“Although people are returning to hotels located in typical holiday destinations and resorts, city hotels are still waiting for business travellers. Since the outset of the pandemic, many companies have banned or restricted travel resulting in limited number of business stays at hotels as well as the disappearance of conference & events business. Limited international travel has also had a negative impact on weekend breaks activity across major city destinations in Poland such as Krakow, popular for British tourists, and Gdansk, which is popular for Scandinavians. Currently, the majority of hotel guests are domestic”, comments Agata Janda.
The pandemic also has consequences for the labour market. Sectors that have been hard hit by the government-imposed closures, including hospitality and catering, are now facing staff shortages. The loosening of restrictions and the start of the summer holidays means there is great demand for staff. However, many people who had previously worked in hotels, hotel restaurants or cafes have retrained, changed jobs and have not returned after months of uncertainty. This also applies to workers from Ukraine. As a consequence, hoteliers are already looking for new sources of staff far beyond Poland, mainly in Asia, Thailand and the Philippines.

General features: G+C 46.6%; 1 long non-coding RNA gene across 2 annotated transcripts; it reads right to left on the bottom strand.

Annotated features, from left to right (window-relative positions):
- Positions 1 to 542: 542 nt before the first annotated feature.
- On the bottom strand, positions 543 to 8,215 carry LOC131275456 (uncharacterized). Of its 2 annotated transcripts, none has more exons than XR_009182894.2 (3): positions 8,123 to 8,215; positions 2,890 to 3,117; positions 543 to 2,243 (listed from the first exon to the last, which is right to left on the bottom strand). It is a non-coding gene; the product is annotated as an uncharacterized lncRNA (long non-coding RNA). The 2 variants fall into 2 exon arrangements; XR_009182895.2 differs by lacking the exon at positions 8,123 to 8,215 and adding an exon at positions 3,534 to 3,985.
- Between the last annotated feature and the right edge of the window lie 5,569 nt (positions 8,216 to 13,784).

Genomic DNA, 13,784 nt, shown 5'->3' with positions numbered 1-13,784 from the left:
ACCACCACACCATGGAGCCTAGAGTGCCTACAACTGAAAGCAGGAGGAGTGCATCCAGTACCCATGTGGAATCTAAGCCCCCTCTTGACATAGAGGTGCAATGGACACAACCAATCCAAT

The booking window has shortened - guests now tend to book only a few days before arrival. At the same time, they expect more flexible booking policies, including free cancellation, which makes it harder to plan the business.
A change of lifestyle, expectations and habits
The hotel sector is adapting to new realities and responding to changes in lifestyles, attitudes to travel and work, as well as guests' new expectations.